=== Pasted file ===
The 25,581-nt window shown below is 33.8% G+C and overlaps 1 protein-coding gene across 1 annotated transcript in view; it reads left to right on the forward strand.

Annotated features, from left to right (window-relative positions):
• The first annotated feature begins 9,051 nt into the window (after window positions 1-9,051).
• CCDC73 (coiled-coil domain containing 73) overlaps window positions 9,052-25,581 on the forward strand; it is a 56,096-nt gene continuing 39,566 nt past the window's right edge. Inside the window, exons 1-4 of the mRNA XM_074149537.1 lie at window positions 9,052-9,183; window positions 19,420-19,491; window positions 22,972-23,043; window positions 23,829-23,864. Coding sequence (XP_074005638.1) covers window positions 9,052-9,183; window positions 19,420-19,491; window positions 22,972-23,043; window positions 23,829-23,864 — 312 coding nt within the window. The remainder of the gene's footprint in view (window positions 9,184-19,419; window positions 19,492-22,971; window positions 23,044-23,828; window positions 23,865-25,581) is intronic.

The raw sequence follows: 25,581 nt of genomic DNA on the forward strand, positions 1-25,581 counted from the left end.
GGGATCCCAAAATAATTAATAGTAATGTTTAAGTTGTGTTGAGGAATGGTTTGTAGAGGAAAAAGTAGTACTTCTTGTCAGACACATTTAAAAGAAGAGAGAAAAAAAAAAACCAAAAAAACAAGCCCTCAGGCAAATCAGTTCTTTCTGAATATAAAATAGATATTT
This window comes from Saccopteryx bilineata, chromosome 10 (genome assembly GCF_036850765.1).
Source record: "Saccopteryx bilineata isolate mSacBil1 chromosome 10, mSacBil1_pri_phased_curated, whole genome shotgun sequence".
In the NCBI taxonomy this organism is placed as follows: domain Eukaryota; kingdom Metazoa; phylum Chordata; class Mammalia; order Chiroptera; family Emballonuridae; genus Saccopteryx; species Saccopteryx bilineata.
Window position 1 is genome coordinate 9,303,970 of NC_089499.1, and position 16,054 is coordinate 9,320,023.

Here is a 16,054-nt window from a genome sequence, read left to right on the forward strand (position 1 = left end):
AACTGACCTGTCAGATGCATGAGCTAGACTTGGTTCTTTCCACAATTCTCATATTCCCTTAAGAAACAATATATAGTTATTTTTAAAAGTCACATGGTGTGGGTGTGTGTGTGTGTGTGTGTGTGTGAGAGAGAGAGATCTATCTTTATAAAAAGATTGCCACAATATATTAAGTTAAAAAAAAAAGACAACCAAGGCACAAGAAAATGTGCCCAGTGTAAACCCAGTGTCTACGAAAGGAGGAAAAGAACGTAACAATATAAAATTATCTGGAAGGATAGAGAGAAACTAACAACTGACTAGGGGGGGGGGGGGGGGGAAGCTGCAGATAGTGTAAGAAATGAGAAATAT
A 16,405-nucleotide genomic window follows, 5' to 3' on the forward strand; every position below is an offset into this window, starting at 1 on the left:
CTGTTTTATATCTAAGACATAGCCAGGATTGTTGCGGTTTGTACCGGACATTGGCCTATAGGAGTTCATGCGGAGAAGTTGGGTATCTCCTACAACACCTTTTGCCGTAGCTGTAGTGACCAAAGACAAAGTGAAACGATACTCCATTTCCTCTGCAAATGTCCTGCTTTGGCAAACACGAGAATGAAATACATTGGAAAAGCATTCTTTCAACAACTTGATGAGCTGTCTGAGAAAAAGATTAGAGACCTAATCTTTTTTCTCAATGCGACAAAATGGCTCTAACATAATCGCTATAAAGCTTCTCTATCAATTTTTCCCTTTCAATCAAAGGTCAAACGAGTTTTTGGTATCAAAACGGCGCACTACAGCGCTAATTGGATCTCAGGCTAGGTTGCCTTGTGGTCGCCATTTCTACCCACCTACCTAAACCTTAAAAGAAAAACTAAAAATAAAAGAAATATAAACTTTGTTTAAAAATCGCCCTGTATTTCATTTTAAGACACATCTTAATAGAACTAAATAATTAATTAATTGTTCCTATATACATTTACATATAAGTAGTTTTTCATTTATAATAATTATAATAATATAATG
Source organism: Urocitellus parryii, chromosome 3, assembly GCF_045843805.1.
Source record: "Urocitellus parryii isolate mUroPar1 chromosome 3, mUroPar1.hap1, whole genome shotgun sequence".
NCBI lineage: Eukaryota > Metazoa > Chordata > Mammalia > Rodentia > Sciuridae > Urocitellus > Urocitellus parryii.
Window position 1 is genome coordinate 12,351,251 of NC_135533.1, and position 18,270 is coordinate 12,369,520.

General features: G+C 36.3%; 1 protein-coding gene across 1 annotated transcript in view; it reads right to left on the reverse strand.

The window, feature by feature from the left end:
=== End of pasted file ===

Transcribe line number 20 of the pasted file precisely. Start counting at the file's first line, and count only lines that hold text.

The window, feature by feature from the left end: